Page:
A shocking diet: Researchers describe microbe that 'eats' electricity
A team of Harvard researchers showed that the commonly found bacterium Rhodopseudomonas palustris can use natural conductivity to pull electrons from minerals located remotely in soil and sediment while remaining at the surface, where they absorb the sunlight needed to produce energy.
There have been plenty of fad diets that captured the public's imagination over the years, but Harvard scientists have identified what may be the strangest of them all – sunlight and electricity.
Led by Peter Girguis, the John L. Loeb Associate Professor of the Natural Sciences, and Arpita Bose, a post-doctoral fellow in Organismic and Evolutionary Biology, a team of researchers showed that the commonly found bacterium Rhodopseudomonas palustris can use natural conductivity to pull electrons from minerals located deep in soil and sediment while remaining at the surface, where they absorb the sunlight needed to produce energy. The study is described in a February 26 paper in Nature Communications.
"When you think about electricity and living organisms, most people default to Mary Shelley's Frankenstein, but we've long understood that all organisms actually use electrons – what constitutes electricity – to do work," Girguis said. "At the heart of this paper is a process called extracellular electron transfer (EET), which involves moving electrons in and out of cells. What we were able to show is that these microbes take up electricity, which goes into their central metabolism, and we were able to describe some of the systems that are involved in that process."
In the wild, the microbes rely on iron to provide the electrons they need to fuel energy generation, but tests in the lab suggest the iron itself isn't critical for this process. By attaching an electrode to colonies of the microbes in the lab, researchers observed that they could take up electrons from a non-ferrous source, suggesting they might also use other electron-rich minerals – such as other metals and sulfur compounds – in the wild.
"That's a game-changer," Girguis said. "We have understood for a long time that the aerobic and anaerobic worlds interact mainly through the diffusion of chemicals into and out of those domains. Accordingly, we also believe this process of diffusion governs the rates of many biogeochemical cycles. But this research indicates…that this ability to do EET is, in a sense, an end-run around diffusion. That could change the way we think about the interactions between the aerobic and anaerobic worlds, and might change the way we calculate the rates of biogeochemical cycling."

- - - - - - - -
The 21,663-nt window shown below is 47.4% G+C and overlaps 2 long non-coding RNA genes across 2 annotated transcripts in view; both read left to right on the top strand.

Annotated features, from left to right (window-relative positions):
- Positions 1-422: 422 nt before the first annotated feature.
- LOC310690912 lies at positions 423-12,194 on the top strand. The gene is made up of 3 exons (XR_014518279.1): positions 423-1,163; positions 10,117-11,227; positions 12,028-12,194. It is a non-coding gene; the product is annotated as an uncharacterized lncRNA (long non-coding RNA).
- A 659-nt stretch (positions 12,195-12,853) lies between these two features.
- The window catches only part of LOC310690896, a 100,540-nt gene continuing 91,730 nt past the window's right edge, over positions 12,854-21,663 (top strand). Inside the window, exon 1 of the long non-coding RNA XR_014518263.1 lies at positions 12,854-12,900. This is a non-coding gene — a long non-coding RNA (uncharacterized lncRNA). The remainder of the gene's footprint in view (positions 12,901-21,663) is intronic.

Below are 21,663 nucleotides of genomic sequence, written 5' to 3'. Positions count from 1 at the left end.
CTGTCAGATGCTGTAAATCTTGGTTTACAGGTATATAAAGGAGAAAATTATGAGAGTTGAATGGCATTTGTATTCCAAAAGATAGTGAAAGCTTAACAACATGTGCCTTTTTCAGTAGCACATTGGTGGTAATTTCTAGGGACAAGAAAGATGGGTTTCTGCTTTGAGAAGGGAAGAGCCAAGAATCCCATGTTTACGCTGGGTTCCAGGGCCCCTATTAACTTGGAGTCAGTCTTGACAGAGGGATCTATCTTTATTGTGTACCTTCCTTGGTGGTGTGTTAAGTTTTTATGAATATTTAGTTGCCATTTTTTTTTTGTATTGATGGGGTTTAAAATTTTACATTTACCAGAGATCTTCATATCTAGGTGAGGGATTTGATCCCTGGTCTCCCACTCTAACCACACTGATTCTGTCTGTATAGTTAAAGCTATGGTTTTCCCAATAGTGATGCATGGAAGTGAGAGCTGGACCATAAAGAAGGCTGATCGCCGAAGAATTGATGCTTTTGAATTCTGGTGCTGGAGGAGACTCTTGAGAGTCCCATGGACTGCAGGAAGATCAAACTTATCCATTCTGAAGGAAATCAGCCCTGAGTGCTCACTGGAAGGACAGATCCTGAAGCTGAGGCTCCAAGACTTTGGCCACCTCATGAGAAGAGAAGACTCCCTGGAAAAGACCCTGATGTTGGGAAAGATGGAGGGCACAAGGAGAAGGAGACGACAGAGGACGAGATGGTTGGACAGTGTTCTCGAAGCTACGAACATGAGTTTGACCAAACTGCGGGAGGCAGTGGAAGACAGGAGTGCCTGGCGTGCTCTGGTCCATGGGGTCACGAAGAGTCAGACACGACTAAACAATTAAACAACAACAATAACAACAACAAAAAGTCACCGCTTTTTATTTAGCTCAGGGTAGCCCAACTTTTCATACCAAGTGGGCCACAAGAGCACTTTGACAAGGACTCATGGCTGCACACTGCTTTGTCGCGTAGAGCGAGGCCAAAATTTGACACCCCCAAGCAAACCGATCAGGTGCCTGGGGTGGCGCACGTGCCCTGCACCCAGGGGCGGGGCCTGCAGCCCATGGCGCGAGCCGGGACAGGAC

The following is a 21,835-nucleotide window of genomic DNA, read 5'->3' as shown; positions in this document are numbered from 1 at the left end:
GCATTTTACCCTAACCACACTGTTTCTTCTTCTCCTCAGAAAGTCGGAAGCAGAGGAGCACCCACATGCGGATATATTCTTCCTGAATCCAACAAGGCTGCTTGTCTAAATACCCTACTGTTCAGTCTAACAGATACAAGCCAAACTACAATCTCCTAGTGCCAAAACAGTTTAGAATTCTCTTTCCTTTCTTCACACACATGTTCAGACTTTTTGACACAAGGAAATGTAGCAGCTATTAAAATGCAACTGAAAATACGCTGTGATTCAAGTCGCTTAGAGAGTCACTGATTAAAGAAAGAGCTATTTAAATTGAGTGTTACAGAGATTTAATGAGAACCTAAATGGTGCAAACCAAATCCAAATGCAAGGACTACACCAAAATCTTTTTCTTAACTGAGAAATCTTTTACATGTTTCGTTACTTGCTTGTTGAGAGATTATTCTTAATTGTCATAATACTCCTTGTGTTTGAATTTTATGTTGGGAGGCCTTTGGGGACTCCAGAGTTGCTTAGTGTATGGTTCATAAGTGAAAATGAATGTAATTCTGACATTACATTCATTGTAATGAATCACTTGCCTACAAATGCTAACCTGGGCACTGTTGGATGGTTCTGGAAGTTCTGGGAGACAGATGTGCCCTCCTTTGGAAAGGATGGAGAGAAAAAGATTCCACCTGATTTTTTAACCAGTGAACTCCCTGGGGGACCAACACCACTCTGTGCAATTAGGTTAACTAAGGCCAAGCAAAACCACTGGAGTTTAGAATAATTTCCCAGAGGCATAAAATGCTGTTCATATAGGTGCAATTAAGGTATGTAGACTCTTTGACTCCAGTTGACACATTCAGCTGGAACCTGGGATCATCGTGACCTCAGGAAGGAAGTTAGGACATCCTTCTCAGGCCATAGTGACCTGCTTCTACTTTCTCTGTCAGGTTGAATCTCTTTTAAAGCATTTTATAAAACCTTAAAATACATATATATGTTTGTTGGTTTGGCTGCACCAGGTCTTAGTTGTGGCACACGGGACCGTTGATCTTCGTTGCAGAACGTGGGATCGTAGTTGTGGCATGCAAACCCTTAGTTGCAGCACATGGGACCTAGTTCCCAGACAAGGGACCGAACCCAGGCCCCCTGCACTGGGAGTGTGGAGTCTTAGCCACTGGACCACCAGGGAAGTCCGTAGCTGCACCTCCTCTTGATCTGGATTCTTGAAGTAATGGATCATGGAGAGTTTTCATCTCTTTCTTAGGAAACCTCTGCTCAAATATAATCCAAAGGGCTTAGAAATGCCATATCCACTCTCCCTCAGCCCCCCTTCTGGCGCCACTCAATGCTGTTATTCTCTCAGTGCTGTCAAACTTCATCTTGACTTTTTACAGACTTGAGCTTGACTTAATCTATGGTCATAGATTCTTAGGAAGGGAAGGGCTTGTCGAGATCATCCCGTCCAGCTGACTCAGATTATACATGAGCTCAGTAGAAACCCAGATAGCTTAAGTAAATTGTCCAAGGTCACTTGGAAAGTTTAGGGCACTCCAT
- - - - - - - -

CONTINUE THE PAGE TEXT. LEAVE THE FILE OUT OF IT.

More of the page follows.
Using genetic tools, researchers were also able to identify a gene that is critical to the ability to take up electrons. When the gene was turned off, Girguis said, the microbes' ability to take up electrons dropped by about a third.
"We are very interested in understanding exactly what that role that gene plays in electron uptake," Girguis said. "Related genes are found throughout other microbes in nature, and we aren't exactly sure what they're doing in those microbes. This offers some tantalizing evidence that other microbes carry out this process as well".
The foundation for the new study was laid more than two decades ago, when researchers first characterized a bacterium that "eats" rust by handing off electrons to the oxygen atoms that make up iron oxide molecules.
Researchers would later use the bacteria to construct a microbial "fuel cell" in which bacteria handed off electrons not to rust, but to an electrode that could harvest this current.
If some microbes could generate the energy they needed by moving electrons outside their cells, Girguis and colleagues wondered, could others do the same by taking electrons in?
"That question brought us back to iron," he said. "The microbes that are the focus of this paper are the mirror image of the ones that eat rust. Instead of using iron oxide to breathe, they actually make iron oxides from free iron."
Getting to that free iron, however, is no easy feat.
The microbes rely on sunlight to help generate energy, but the iron they need is found in sediments below the surface. To reach it, and still remain on the surface, Girguis said, the microbes have developed an unusual strategy. The microbes seem to take up electrons through naturally occurring conductive minerals. Also, as the microbes pull electrons away from iron, they create iron oxide crystals which precipitate into the soil around them. Over time, those crystals can become conductive and act as "circuits," allowing the microbes to oxidize minerals they otherwise couldn't reach.
"What that does is solve the paradox for this sunlight-dependent organism," Girguis said. "These single-celled microbes that grow in biofilms have come up with a way to electrically reach out and pull electrons from minerals in the soil so they can stay in the sun."
Though he remains skeptical about the efficacy of using microbes capable of performing EET for energy generation via fuel cells, Girguis said there are other applications – such as the pharmaceutical industry – where the microbes could be put to use.
"I think the biggest applied opportunity here is to use microbes that are capable of taking up electrons to produce something that is of interest," he said, "knowing you can give them electrons to do that through an electrode."